- What are some of the areas of interest that you have at work?
- What are some of the areas of your practice that you would like to develop further?
- Where do you have concerns about poor patient care?
- What are some of the factors that inhibit good patient care?
- Where is new technology changing healthcare?
- What are some of the national and local policies that are influencing healthcare?
- What demographic changes are affecting healthcare?
- What assumptions do you have about the reasons for the problem and how it might be resolved?
- What questions are beginning to arise from the thoughts you are having already and where might there be a key research question on which to base your Dissertation?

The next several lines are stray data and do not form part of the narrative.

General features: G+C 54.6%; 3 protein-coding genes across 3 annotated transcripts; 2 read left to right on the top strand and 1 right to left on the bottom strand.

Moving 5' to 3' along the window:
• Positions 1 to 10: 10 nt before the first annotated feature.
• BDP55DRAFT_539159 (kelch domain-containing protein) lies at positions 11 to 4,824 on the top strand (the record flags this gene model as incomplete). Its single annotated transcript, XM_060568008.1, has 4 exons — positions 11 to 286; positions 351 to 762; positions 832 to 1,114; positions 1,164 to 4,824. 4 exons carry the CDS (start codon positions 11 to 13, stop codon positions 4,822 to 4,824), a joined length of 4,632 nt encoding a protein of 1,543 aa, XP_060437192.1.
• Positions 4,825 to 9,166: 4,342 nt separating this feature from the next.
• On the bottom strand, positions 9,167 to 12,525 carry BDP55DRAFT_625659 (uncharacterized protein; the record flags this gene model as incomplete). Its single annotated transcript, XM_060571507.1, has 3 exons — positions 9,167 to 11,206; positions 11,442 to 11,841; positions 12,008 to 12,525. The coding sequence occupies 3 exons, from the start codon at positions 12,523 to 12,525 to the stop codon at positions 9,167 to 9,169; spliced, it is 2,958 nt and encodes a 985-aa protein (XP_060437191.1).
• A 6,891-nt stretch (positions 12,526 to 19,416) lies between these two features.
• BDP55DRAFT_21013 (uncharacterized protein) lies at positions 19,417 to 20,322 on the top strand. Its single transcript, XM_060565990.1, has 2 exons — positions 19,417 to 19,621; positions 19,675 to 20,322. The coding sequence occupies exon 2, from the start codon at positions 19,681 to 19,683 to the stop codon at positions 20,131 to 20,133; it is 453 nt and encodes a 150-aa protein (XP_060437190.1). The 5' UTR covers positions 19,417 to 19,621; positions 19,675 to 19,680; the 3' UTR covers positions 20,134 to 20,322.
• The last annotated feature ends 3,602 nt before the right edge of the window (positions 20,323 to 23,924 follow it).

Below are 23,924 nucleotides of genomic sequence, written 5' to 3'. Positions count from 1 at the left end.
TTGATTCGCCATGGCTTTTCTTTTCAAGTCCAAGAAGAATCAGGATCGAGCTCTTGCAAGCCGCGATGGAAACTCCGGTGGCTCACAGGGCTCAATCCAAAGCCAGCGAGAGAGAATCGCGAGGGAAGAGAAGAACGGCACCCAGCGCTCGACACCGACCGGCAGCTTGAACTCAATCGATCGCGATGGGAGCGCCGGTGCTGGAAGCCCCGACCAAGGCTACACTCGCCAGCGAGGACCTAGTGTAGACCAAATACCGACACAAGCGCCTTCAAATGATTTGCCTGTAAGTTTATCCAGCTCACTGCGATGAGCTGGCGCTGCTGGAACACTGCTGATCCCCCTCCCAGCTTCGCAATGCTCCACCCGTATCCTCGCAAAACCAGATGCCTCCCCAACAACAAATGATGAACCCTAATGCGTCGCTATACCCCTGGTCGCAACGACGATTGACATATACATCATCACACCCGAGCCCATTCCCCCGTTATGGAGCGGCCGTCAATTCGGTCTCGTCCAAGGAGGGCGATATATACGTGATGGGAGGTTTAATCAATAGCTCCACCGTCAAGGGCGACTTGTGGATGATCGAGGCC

There is a growing body of literature that highlights the use of “mind-mapping” to aid creation of a concept or topic (Spencer, Anderson and Ellis, 2013). Mind mapping your topic may help develop the breadth of your topic and uncover angles that were previously hidden. To find guidance for mind mapping, head to Oxford Brookes Centre for Academic Development > Online study resources A-Z > Mindmapping Clarifying your question You need to move from a topic area to a clearly defined question before being able to move on with the work. the risk of being too broad in a question (e.g. “what is the best type of catheter”) is that you will be unable to successfully capture all relevant literature and critique in 6000-8000 words and can risk being unable to answer your question in any meaningful way. Make sure you check that your research question has not been fully answered in a recent (last five years) literature review. Literature searching For guidance on searching databases, head to the Oxford Brookes library page > How to > Search catalogues and databases ( There are also health subject specific guides available at Oxford Brookes Library page > Resources and services > Course resource help > Health and Social Work > scroll down the page and look for the section “How To…” Writing your Introduction chapter The introduction chapter should aim to provide an overview of your topic. This chapter clearly states the body of knowledge about your topic and therefore justifies your in-depth research. You may wish to include the following: ● Facts and figures related to your topic e.g., the scope, prevalence, incidence ● Current health policy and strategies related to your topic ● Current clinical interventions and strategies for management ● Importance to nursing practice, patient care, healthcare organization/ management Having completed your Introduction section, you must clearly state your specific Research Question at the end of this section. This section needs to be richly referenced from both books and articles. Unit 2: Methods Contents This unit explores: ● What is a Literature Review? ● Constructing your search strategy ● Selecting your literature ● Critical Appraisal of your literature ● Data Analysis ● Ethical implications of conducting a literature review ● Writing your methods chapter There are many helpful resources on the library website to help you construct your search strategy. Visit the link below: Use this guide to help you plan your database search Step 1: Define your topic Write your search question below: Remember to choose a topic that is neither too broad nor too narrow. You may consider PICOT to help refine your search question. Population: Intervention/ Issue: Comparison/ Context: Outcome: Time: Step 2: Choose your keywords Look at your search question; what are the keywords? Step 3: Identify alternative terminology Think of alternative terms for your keywords: Think about synonyms, acronyms, American terminology and alternative spellings. Remember, truncation (*) will find alternative word endings; wildcards (?) will find alternative spellings. Step 4: Combining your keywords Use Boolean operators to combine your keywords. Write your Boolean search strategy below: Remember: OR groups all of your synonyms together for each keyword and makes your search broader; AND goes between each different keyword or group of synonyms to make your search narrower Step 5: Limiting Write the ways in which you might limit your search if you retrieve too many results: How far back do you wish to search? Do you only want articles with a UK focus? Can you select a specific age group within the database? Do you only want articles about a specific type of trial e.g. RCT? Step 6: Choose your databases Write a list of all the databases you want to use to obtain your results (the list of databases is at the end of this guide; it is an extensive list – using three databases will be sufficient): Selecting your literature Read Chapter 3. “Which literature will be relevant to my literature review?” by Aveyard H (2018) Doing a Literature Review in Health and Social Care: A Practical Guide. 4 th Edition, London McGraw Hill Education Open University Press It is very important to keep thorough records of your literature searches and your selection process. You may then document this process in a PRISMA FLOW DIAGRAM (2009) Writing the Methods Chapter You will need to describe in detail: ● How did you search the literature? Describe your literature search strategy ● What databases did you use? Give your reasons. ● What search terms did you use? Include the Boolean search tables here. Include search results. ● What inclusion and exclusion criteria did you use? Provide a rationale for each ● How did you screen and select your final studies for inclusion in the review? You should present this process using a PRISMA diagram ● What critical appraisal tool did you use? Give your reasons for this. ● What method did you use to analyse your data? E.g. thematic analysis. ● Discuss the ethical implications of literature review as a research methodology: ● Ethical issues involved in using other people’s research findings. ● The ethical need to be sure that information used in a literature review is collected ethically. ● The need to be transparent in not claiming the work of others as the literature review author’s own work. Unit 4: Analysis Content This unit consists of how you need to use your results section to ● present your themes and subthemes ● make the connections between them To help you answer your research question. The analysis involves combining the articles and organising them into themes and subthemes. It then involves discovering and explaining the relationship between the themes and linking them to the research question. You need to show how you developed themes from your result section for example, using a mind map to demonstrate how you arrived at the themes. To be a theme, it needs to appear in more than one of your selected articles as shown in the table below where the frequency of the themes in the articles have been identified. Varying criteria including the importance of some issues over others, may guide the order and composition of the analysis. For example, identifying the major themes (e.g. Theme 1 found in 5 articles) and minor ones (Theme 4 which is discussed in only 3 articles). Unit 6: Conclusions and recommendations Here, you simply focus down again and say what you can be sure of. This is a contrast to the quite speculative nature of the Discussion. You need to give the key findings of your research including recommendations for change. – The broad conclusions, drawing together your discussions and focussing on the themes you identified. – Key findings of your research – a brief statement about the themes you identified in the Analysis Chapter. – List your Recommendations: in an ideal world, in the real world. These should be supported with references if possible. – What would you like to see done as a result of your research and your findings? – How realistic are these ideas? Think about the culture of your workplace, resources and so on. – How practical are your ideas? How would you prioritise your recommendations? Don’t just give a bullet point list – these need to be discussed with supporting literature such as professional guidance, policy and statistical evidence. Unit 5: Discussion Content In this unit, you need to critically examine the interrelated materials in your analysis to ● synthesise the findings including contrary ones and alternative interpretations ● discuss the implications of your study for nursing practice in HK ● make recommendations for practice in HK guided at all times by your research question. You need to attempt to answer ● how you can use your findings in your practice. ● what would be the benefits for patients, relatives, professionals and the organisation. ● the implications for further research. In this chapter you need to build a reasoned and articulate argument while considering the ethical implications of your study, its limitations on how successfully you have addressed your research question in formulating a sound understanding of the research problem you have investigated. It needs to clearly highlight your ability to ● to think critically as a researcher about an issue in your practice. ● to answer the research question in recommending possible creative solutions to the problems you have identified in practice. ● Interpret evidence-based literature you have reviewed. You also need to reflect on your learning experience as a researcher on ● what you have learnt about yourself as a researcher. ● your topic. ● how the learning would change your practice in critically reviewing the literature for the issue you have identified in practice. Unit 3: Results Content This unit will consider: · Data extraction · Summary of Critical Appraisal Data Extraction · Provide an overview of the studies selected for inclusion. E.g. number of studies, types of designs, location of studies etc. Unit 7: Final organisation Abstract A brief (fewer than 2 pages) summary of your research study giving: – Aim of the Dissertation – Methods – Critical Literature Review. – Results – the main themes. – Discussion. – Conclusion. This is given at the beginning of your Dissertation, but you do not write it until you have completed your Dissertation. Title Now that you have completed your dissertation, you can finally decide on your title. Thinking about the topic we have used throughout this LSM, the title of this Dissertation would be: “Smoking cessation strategies to reduce smoking amongst adolescents in Hong Kong: a Critical Literature Review” References All references given in your Dissertation must be listed here according to the Harvard protocol. This must be a perfect match with the literature discussed in the body of your dissertation, that is, all the references used in the main dissertation need to be in the reference list, and all the references in the reference list need to be referred to in the dissertation. Appendices – Copy of the critiquing framework(s) you used. – Your detailed critiques of all of the articles. – Items in the appendix should be clearly linked to the main text by a summary or a comment in your paper. Remember, the Appendices are optional to the reader so do not put anything here that is essential to your paper and for which you want to gain marks List of Databases AMED: allied health including occupational therapy, physiotherapy, complementary therapy, and palliative care. ASSIA: Applied Social Sciences Indexes and Abstracts. Autism Data: open access database of over 18,500 published research papers, books, articles, and videos on Autism. British Nursing Index: information about nursing, midwifery and community health care, mainly from UK journals. Campbell Collaboration: systematic reviews of the effects of social interventions, such as education, crime and justic.